A matched bet is a bet placed at a betting exchange where the bettor both backs a selection to win and lays the same selection to lose, thereby guaranteeing a profit or at least breaking even regardless of the outcome. This is often done using free bets offered by bookmakers to ensure a profit.
To “middle” a bet means to place bets on both sides of a market at different odds or point spreads in such a way that there is a chance to win both bets if the event finishes within a certain range. For example, if a bettor bets on Team A to win by more than 3 points and also bets on Team B to lose by less than 7 points, they would win both bets if Team A wins by 4-6 points.
Money management refers to the strategies and techniques used by bettors to manage their bankroll and minimize their risk of losing money. The bankroll is the total amount of money that a bettor has set aside for betting. Effective money management includes setting a budget, determining the size of bets, diversifying bets across different markets and events, and setting stop-loss limits. It is crucial for long-term success in betting as it helps bettors to stay disciplined and avoid chasing losses.
The moneyline is a bet on which team or participant will win an event. The odds are expressed as either positive or negative numbers. A positive number indicates how much profit you would make on a $100 bet. For example, a team listed at +200 would require a $100 bet to win $200. A negative number indicates how much you need to bet to make $100 profit. For example, a team listed at -200 would require a $200 bet to win $100. This is different from other odds formats such as fractional odds, where the odds are expressed as a fraction (e.g., 5/1 or 5-1), or decimal odds, where the odds are expressed as a decimal number (e.g., 6.00).
A multiple bet, also known as a parlay or accumulator, is a single bet that links together two or more individual wagers and is dependent on all of those wagers winning together. The benefit of the multiple bet is that there are much higher payoffs than placing each individual bet separately since the difficulty of hitting all of them increases.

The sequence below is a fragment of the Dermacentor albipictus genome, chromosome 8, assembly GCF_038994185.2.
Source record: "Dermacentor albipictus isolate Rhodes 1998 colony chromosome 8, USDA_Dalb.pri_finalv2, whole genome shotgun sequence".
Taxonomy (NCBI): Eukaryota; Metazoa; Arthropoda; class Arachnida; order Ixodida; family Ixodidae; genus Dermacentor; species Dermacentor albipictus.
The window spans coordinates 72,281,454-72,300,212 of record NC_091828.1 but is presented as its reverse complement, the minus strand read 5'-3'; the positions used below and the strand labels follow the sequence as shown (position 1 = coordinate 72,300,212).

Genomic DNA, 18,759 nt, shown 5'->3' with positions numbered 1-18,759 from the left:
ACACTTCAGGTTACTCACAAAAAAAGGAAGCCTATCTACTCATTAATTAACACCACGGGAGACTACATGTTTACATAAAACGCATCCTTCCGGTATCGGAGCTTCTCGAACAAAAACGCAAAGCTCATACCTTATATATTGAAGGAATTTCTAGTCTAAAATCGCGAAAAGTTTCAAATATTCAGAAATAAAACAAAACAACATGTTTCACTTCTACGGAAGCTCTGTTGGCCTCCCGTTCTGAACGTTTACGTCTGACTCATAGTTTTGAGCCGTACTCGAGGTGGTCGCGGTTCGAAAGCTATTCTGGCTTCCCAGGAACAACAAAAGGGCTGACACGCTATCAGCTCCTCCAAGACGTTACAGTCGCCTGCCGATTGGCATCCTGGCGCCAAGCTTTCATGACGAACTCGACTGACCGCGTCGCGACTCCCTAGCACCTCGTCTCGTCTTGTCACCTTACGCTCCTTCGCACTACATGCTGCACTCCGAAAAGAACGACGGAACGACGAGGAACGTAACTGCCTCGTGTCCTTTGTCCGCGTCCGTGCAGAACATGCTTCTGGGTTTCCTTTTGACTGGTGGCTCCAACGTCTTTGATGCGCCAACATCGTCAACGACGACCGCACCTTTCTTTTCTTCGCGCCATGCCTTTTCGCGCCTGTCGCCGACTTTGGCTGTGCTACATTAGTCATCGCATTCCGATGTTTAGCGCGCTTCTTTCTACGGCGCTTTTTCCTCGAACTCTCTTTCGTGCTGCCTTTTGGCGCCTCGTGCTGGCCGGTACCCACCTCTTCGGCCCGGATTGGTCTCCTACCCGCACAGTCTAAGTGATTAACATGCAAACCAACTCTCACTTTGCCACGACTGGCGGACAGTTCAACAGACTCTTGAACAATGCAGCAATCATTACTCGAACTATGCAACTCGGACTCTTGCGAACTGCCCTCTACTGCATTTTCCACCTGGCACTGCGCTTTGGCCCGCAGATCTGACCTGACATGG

|Nap||Neutral Site||Nickel/Monkey||No Action||No Bet|
In horse racing, a “nap” is the best bet of the day according to a tipster. It is often the selection the tipster believes has the best chance of winning.
A neutral site is a location where a sporting event is held that is not the home ground of either team or participant. Neutral sites are often used for finals or playoff games to ensure a fair playing field for both teams.
Both terms refer to a specific amount of money in betting slang. A “nickel” refers to $500, and a “monkey” refers to £500.
“No action” refers to a bet that is deemed void by the bookmaker, and the stake is returned to the bettor. This can happen for various reasons, such as a game being canceled, a player not participating, or a rule change that significantly alters the event.
A “no bet” is a term used to describe a situation where a bookmaker is not offering odds on a particular event or outcome. It can also refer to a bet that is deemed void and the stake is returned to the bettor.
A “non-runner” refers to a participant that was initially scheduled to take part in an event but subsequently withdrew or was withdrawn before the event started. Bets placed on non-runners are usually voided and the stake is returned to the bettor.
|Odds||Odds Compiler||Odds Shortening||Odds-Against||Odds-On|
|Odds-On Favorite||Official Rating||On the Nose||On Tilt||Over/Under Bet|
Odds represent the bookmaker’s estimation of the probability of a particular outcome occurring. They are used to calculate the potential payout of a bet. There are three main types of odds: fractional (e.g., 5/1), decimal (e.g., 6.00), and moneyline (e.g., +500 or -200).
An odds compiler is a person or team responsible for setting the odds for events at a bookmaker. They analyze various factors such as form, injuries, and weather conditions to determine the probabilities of different outcomes and set the odds accordingly.
Odds shortening refers to a decrease in the odds offered by a bookmaker on a particular outcome. This usually happens when a large amount of money is bet on that outcome, or when there is new information that increases the likelihood of that outcome occurring.
Odds-against refers to odds that are greater than even money. For example, in fractional odds, 5/1 (five-to-one) is odds-against because the potential profit ($500 on a $100 bet) is greater than the stake. In decimal odds, 6.00 would be considered odds-against because the potential return (6.00 * $100 = $600, which includes the $100 stake) is greater than the stake. In moneyline odds, +500 is odds-against because the potential profit ($500 on a $100 bet) is greater than the stake.
Odds-on refers to odds that are less than even money. For example, in fractional odds, 1/5 (one-to-five) is odds-on because the potential profit ($20 on a $100 bet) is less than the stake. In decimal odds, 1.20 would be considered odds-on because the potential return (1.20 * $100 = $120, which includes the $100 stake) is less than twice the stake. In moneyline odds, -500 is odds-on because the amount you need to bet to make $100 profit ($500) is greater than the potential profit.
An odds-on favorite is a participant that is considered highly likely to win an event, and the odds offered on that participant winning are less than even money. For example, if a team is listed at 1/5 in fractional odds, 1.20 in decimal odds, or -500 in moneyline odds, it is considered an odds-on favorite.